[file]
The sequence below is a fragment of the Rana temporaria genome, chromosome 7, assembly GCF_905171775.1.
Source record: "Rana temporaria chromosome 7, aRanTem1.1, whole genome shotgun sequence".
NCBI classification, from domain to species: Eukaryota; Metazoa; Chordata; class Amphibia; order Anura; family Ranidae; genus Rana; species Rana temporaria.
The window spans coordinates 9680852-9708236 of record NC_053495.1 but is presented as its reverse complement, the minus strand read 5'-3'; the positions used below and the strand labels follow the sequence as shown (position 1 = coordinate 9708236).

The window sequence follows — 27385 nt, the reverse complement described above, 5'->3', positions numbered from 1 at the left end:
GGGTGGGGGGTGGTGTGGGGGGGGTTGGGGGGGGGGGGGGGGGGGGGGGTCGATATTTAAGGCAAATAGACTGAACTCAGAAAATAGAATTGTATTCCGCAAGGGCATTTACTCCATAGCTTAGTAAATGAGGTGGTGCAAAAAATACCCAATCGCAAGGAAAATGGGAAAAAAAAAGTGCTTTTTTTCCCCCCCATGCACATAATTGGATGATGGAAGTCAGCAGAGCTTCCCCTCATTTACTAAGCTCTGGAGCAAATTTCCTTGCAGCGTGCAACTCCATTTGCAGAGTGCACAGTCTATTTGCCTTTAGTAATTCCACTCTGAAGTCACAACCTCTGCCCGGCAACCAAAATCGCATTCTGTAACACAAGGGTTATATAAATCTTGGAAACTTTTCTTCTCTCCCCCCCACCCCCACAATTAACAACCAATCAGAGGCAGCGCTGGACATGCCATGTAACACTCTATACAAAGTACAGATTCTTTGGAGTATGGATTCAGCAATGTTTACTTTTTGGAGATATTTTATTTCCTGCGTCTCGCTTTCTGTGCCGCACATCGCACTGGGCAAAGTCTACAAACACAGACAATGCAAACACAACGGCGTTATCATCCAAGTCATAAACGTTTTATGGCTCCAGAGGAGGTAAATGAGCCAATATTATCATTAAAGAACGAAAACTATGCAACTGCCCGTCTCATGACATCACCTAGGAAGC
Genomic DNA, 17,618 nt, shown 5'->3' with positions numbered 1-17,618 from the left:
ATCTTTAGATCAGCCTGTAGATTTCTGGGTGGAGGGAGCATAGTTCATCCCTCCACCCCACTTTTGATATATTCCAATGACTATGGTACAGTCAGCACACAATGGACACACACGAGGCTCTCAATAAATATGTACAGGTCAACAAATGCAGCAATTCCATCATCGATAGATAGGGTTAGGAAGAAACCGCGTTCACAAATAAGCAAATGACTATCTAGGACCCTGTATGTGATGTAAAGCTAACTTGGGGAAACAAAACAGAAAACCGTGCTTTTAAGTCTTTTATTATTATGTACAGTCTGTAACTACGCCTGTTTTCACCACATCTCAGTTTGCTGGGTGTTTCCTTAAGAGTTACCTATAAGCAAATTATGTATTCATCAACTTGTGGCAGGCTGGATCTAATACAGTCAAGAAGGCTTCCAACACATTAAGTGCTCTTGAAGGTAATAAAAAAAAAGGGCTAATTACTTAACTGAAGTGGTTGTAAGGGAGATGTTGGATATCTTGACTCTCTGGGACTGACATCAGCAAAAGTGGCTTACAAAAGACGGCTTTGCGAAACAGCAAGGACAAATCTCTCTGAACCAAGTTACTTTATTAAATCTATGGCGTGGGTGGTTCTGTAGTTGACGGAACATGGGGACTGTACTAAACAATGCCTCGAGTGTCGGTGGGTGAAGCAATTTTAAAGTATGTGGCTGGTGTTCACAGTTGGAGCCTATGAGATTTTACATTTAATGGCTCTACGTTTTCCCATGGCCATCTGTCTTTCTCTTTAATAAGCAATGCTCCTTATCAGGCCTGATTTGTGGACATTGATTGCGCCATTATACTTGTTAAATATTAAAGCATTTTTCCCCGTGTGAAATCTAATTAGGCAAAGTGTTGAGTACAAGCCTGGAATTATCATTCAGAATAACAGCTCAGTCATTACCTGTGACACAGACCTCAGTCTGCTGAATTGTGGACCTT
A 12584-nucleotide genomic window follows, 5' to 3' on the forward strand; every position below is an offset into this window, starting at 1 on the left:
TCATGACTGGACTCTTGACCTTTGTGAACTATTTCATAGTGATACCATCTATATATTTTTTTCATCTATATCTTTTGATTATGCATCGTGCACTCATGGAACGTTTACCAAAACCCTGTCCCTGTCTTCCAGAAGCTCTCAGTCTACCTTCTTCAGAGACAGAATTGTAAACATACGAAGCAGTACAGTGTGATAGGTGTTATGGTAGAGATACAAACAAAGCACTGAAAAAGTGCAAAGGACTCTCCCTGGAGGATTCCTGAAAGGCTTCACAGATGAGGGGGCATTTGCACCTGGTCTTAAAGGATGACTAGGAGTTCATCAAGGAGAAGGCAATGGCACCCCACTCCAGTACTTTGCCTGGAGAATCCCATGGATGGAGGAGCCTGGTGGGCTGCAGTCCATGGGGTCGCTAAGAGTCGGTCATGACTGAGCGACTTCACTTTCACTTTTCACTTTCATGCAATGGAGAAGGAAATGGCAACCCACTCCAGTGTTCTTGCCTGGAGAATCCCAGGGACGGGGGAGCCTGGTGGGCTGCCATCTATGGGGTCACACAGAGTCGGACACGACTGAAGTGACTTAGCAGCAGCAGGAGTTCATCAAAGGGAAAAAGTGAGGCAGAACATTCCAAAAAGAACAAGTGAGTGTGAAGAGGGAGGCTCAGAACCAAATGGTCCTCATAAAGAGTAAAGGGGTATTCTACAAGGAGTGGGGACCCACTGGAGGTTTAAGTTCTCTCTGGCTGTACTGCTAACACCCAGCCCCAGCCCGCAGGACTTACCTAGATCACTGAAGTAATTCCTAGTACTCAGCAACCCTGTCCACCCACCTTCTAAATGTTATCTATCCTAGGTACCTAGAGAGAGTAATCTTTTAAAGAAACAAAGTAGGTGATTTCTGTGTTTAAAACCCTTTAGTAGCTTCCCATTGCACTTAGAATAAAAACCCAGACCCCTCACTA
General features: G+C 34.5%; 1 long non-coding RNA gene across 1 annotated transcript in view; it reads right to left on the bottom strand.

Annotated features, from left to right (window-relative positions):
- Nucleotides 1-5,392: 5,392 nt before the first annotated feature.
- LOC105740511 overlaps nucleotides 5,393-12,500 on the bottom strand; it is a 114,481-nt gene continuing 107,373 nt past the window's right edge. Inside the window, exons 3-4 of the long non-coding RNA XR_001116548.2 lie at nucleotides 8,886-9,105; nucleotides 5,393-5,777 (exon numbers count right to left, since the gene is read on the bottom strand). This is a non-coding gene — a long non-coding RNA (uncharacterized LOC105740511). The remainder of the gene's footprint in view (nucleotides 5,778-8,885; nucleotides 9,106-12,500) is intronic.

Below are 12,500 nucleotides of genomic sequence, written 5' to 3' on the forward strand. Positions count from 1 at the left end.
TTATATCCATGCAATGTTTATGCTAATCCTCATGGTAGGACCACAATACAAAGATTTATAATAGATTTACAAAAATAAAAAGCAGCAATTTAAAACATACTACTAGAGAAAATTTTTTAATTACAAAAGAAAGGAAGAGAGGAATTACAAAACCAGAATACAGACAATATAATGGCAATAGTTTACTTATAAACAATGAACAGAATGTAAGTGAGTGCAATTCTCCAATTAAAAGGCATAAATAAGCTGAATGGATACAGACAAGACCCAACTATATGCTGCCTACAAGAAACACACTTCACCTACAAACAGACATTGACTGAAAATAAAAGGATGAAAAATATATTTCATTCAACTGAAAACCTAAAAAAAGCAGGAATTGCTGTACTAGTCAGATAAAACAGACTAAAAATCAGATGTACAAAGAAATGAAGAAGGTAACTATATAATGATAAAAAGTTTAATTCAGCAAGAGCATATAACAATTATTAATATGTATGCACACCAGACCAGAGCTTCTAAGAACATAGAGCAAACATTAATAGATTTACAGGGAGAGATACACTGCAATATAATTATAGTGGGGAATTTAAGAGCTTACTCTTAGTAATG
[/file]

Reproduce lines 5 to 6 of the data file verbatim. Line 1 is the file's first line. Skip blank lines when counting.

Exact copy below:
The window sequence follows — 27385 nt, the reverse complement described above, 5'->3', positions numbered from 1 at the left end:
GGGTGGGGGGTGGTGTGGGGGGGGTTGGGGGGGGGGGGGGGGGGGGGGGTCGATATTTAAGGCAAATAGACTGAACTCAGAAAATAGAATTGTATTCCGCAAGGGCATTTACTCCATAGCTTAGTAAATGAGGTGGTGCAAAAAATACCCAATCGCAAGGAAAATGGGAAAAAAAAAGTGCTTTTTTTCCCCCCCATGCACATAATTGGATGATGGAAGTCAGCAGAGCTTCCCCTCATTTACTAAGCTCTGGAGCAAATTTCCTTGCAGCGTGCAACTCCATTTGCAGAGTGCACAGTCTATTTGCCTTTAGTAATTCCACTCTGAAGTCACAACCTCTGCCCGGCAACCAAAATCGCATTCTGTAACACAAGGGTTATATAAATCTTGGAAACTTTTCTTCTCTCCCCCCCACCCCCACAATTAACAACCAATCAGAGGCAGCGCTGGACATGCCATGTAACACTCTATACAAAGTACAGATTCTTTGGAGTATGGATTCAGCAATGTTTACTTTTTGGAGATATTTTATTTCCTGCGTCTCGCTTTCTGTGCCGCACATCGCACTGGGCAAAGTCTACAAACACAGACAATGCAAACACAACGGCGTTATCATCCAAGTCATAAACGTTTTATGGCTCCAGAGGAGGTAAATGAGCCAATATTATCATTAAAGAACGAAAACTATGCAACTGCCCGTCTCATGACATCACCTAGGAAGC